Is Faith an Expression of Gratitude for God’s Grace?

For it is by grace you have been saved, through faith–and this not from yourselves, it is the gift of God (Ephesians 2:8 NIV)

Put in modern terms:

For it is by grace you have been saved, because of your faith in Jesus Christ — and this (i.e., grace) is not from yourselves, it is the gift of God

Many clergy, especially Protestants, assert that faith is an expression of gratitude for God’s saving grace. It is our response to God’s free gift of grace.  In other words, faith is our expression of gratitude for the free gift of God’s grace.


I have never been able to accommodate this notion and it’s bedeviled me for ages. So, I thought I’d just jot down some preliminary thoughts for later reflection and study. At some point, I’ll write a more formal post justifying what for now are just assertions (see below).

First, faith is the proper response to truth, not grace. Faithfulness (which is to say obedience that conforms to what one believes) is the proper expression of faith. For example, to place your faith in Newtonian physics is to order your life to accommodate its truths. In other words, you don’t blithely walk off cliffs or jump out of airplanes without a parachute. Thus, to put one’s faith in a thing is to accept the truths of that thing and then act accordingly. Right?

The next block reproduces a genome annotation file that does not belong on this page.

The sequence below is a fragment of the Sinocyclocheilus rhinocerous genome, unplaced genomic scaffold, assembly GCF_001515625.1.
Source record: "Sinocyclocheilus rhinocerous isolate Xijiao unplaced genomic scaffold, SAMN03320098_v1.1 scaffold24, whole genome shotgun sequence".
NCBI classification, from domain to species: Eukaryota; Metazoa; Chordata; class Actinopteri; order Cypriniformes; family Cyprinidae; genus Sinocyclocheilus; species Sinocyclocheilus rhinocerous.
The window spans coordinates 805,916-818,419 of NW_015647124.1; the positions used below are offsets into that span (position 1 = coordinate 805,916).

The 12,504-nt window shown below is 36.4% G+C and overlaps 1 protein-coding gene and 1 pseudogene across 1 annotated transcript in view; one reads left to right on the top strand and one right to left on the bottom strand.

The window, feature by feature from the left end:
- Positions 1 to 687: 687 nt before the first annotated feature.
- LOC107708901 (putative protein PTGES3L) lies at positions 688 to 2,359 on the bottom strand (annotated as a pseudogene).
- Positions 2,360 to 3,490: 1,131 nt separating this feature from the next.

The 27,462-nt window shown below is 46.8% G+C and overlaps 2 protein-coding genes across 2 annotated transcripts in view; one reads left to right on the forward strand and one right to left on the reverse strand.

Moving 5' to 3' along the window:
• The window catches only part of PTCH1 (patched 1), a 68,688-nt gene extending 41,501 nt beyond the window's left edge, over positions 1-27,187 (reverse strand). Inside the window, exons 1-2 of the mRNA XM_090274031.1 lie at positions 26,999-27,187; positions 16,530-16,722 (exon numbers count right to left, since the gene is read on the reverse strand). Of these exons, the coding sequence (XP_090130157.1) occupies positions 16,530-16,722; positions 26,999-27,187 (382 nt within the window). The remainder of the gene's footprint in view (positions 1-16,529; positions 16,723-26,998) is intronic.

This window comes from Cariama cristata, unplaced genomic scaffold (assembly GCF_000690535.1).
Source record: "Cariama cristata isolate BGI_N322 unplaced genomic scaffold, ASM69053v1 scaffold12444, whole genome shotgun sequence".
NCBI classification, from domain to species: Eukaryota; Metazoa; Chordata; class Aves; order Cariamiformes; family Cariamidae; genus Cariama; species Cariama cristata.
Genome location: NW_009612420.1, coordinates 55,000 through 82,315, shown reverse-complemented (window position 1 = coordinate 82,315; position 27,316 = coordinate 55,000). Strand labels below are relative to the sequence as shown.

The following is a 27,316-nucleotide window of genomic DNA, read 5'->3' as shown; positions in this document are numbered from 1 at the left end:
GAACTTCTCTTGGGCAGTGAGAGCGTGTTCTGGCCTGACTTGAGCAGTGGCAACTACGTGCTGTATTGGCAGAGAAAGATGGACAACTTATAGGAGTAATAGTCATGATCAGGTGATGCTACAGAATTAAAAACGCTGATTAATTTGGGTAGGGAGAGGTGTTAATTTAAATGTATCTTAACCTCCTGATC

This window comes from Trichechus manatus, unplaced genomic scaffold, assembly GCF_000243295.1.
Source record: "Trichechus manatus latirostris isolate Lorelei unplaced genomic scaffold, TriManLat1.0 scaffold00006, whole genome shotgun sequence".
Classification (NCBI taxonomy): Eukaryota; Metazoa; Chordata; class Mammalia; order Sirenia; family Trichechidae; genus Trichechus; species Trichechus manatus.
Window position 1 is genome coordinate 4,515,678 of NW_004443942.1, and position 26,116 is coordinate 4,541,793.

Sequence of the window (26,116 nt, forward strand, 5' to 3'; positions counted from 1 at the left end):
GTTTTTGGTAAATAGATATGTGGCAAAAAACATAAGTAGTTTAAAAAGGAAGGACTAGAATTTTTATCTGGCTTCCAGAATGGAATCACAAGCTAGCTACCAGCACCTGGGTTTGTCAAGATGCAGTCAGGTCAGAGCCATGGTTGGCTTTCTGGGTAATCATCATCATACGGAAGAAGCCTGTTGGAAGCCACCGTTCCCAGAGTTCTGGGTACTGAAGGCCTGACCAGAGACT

Related: Faithfulness: The Path to Holiness and Salvation

Here’s another example: does being faithful to your wife, i.e., your vows of marriage, mean that you show your appreciation to her always? Or, does it mean that you adhere to the terms of your vows – none of which include the vow of gratitude?

Now, for a negative example? Suppose you know a man who is a three-time loser. He is currently on parole having been convicted of yet another investment scam that left hundreds of elderly penniless.  The truth before you is that this man has a history of dishonesty. Do you put your faith in him and invest your life savings in his latest scheme?


We respond to truth by behaving in ways consistent with that truth.

On the other hand, gratitude, not faith, is the proper response to grace. When someone does you a favor, you thank them — sometimes with words, sometimes with acts of kindness, or sometimes both. One of the first phrases we teach our children are the words “Thank you”.  Faith is not a valid response to grace or graciousness. For example, suppose the swindler in the previous example happens to be your brother-in-law and chooses to donate one of his kidneys to save the life of your dying wife. Does his act of sacrifice, and act of manifest grace and kindness, change your willingness to put your faith in his latest investment scheme?

If these simple examples don’t convince you of the proper relation between grace, obedience, faith, and gratitude, give me some examples to the contrary.

Now, go and study,


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